Most Important Part of February LSAT Prep: Take Today Off
- Feb 10, 2012
- General LSAT Advice, LSAT
Put that LSAT practice test down, close your LSAT books, and wipe the LSAT dust from your eyes. With less than 24 hours to go until the February 2012 LSAT, study time is over. The past two months may have flown by in a dazed whirlwind of LSAT preparation, but game day fast approaches. You’ve prepared as much as possible, and any additional study today will simply be counterproductive, more likely to lead to burnout and LSAT apathy than improvement. At this point in the game, it’s most important that you enter LSAT test day refreshed and recharged – so instead of trying to cram in a few additional hours of study, take the day off.
That’s right. Today may be the first day that you have to actually force yourself not to study. Stay home from work, skip school, and whatever you do, abstain from LSAT study entirely, a surprisingly hard feat for some. No PEs, no games, not even just a few LR problems. Today is your day off. You’ve earned it. So relax and enjoy.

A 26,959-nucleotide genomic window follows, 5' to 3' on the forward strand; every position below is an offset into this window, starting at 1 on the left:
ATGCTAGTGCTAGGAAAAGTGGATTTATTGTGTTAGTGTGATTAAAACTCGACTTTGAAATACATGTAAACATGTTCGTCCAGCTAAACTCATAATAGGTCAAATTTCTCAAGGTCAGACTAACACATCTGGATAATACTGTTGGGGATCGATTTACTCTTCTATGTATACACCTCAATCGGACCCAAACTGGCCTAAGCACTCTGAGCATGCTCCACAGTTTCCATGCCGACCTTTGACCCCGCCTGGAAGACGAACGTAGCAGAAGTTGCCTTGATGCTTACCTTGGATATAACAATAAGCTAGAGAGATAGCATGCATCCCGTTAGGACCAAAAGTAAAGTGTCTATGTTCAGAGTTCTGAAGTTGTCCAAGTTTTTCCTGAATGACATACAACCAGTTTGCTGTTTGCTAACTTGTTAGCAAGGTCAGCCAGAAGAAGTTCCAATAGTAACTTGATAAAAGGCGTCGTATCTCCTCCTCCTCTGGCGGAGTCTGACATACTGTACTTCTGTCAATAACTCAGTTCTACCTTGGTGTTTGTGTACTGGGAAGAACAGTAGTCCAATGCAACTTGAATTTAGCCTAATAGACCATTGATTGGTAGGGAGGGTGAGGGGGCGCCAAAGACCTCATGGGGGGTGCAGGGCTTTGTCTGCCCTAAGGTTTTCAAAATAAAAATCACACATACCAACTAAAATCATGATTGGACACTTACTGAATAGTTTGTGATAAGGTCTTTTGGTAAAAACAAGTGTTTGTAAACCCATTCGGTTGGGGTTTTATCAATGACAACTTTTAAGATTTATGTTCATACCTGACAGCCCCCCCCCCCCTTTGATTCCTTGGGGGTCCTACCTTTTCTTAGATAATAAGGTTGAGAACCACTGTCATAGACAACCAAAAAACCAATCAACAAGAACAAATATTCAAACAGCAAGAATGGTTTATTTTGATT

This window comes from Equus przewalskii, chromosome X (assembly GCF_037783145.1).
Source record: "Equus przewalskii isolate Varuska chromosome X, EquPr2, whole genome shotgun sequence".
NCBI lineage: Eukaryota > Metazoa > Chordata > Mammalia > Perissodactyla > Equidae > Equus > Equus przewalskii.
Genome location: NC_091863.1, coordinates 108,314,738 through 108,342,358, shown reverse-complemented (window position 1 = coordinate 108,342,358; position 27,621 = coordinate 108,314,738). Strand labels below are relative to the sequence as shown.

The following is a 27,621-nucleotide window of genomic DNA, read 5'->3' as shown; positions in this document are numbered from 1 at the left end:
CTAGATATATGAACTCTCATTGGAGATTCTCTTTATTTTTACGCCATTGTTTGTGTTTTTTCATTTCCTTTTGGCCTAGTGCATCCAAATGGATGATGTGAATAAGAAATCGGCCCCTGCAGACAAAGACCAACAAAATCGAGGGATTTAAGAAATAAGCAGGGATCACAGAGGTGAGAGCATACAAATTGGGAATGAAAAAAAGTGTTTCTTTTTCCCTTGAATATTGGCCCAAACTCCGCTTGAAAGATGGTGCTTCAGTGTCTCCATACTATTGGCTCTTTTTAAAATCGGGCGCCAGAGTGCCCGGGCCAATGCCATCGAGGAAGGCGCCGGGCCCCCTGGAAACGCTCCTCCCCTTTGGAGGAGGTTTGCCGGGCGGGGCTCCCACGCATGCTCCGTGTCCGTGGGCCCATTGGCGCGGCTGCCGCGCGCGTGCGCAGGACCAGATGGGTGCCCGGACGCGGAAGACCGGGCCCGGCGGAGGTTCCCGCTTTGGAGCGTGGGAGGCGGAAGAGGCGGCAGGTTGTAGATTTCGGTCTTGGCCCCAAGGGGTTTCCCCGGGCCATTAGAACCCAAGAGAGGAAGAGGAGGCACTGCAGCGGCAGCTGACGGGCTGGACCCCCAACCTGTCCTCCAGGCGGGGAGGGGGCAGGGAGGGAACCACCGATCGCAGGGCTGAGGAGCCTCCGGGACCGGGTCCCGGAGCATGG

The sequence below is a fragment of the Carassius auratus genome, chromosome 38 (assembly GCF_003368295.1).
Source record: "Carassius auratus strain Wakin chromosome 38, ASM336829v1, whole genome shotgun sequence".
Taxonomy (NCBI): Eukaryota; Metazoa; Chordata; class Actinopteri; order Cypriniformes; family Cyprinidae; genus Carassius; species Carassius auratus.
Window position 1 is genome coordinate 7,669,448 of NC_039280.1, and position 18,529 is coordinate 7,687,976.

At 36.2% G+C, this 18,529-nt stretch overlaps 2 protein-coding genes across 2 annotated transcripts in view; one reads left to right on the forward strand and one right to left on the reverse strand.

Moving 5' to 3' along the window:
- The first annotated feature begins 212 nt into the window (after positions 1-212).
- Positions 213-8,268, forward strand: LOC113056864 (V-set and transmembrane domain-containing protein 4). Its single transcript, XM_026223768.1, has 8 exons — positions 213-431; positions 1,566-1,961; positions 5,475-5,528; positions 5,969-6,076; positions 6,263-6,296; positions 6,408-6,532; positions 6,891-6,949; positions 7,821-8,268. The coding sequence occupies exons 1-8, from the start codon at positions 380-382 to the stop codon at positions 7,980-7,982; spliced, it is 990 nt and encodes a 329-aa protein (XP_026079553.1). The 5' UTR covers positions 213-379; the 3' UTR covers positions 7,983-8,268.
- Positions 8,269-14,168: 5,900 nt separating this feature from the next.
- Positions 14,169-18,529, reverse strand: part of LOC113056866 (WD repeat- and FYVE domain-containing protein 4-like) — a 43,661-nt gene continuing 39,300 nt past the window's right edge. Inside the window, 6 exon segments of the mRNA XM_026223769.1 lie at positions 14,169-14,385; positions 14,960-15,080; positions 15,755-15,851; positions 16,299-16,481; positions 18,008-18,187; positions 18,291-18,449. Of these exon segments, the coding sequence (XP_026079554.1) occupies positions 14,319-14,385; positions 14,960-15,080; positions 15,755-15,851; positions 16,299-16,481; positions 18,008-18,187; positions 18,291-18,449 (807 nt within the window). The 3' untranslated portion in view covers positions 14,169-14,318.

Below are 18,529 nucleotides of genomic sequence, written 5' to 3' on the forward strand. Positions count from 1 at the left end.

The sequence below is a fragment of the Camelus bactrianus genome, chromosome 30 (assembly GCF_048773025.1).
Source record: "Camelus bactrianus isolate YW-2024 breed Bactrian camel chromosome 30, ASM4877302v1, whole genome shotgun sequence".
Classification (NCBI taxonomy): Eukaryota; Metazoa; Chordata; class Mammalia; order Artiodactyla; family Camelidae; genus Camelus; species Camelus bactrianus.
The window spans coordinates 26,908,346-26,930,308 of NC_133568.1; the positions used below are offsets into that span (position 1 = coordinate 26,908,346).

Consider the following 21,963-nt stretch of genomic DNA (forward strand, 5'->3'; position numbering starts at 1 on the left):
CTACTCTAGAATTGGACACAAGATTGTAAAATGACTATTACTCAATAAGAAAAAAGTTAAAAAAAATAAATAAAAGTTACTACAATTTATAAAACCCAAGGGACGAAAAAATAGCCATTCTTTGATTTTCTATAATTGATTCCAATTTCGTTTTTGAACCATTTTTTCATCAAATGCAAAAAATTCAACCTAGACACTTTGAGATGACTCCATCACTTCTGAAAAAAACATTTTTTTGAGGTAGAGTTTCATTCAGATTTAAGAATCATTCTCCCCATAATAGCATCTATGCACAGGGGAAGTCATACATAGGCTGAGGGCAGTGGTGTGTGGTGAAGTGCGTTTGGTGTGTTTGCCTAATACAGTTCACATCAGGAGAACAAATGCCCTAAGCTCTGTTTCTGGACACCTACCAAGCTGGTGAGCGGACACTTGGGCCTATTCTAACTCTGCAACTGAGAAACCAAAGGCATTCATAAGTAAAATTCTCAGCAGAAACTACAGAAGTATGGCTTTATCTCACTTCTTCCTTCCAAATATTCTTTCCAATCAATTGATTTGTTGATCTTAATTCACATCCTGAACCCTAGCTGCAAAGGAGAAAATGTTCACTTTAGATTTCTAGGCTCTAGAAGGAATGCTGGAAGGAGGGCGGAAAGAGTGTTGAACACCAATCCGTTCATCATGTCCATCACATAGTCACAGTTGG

It’s R&R day. Instead of studying: go get a massage; treat yourself to a delicious meal (or 3); exercise – nothing that will leave you sore tomorrow, just enough to get your blood flowing; engage in romantic activities; enjoy some sunshine (those of you lucky to live in beautiful California, and not some snowy wasteland); sleep, nap, sleep. At least that’s my ideal pre-test day. You should do whatever you like to relax, whether that be maxing out your credit cards in a Kardashian-inspired shopping spree or just staying in your PJs all day watching reruns of House and eating pints of Ben and Jerry’s. Spoil yourself. It’s just one day, and it’s for a good cause.
Put the real world on hold for a day, let your stresses slide away, and kick back. Well first, make sure you quickly check that you have everything ready for LSAT test day tomorrow, and then try to forget about the LSAT for the rest of the day. Stressing about the test the day before you take it is not helpful. And trying not to stress will just make you stress about stressing (a vicious cycle), so you’re best bet is to distract yourself with delicious things and enjoyable experiences.
You can, and will, stress about your score immediately after the test. As soon as you get home tomorrow, be sure to check in at Most Strongly Supported for an instant recap. (Here’s the one from the December LSAT.) But for the rest of today, pretend like the LSAT doesn’t exist.
And then rock it tomorrow. Good luck.
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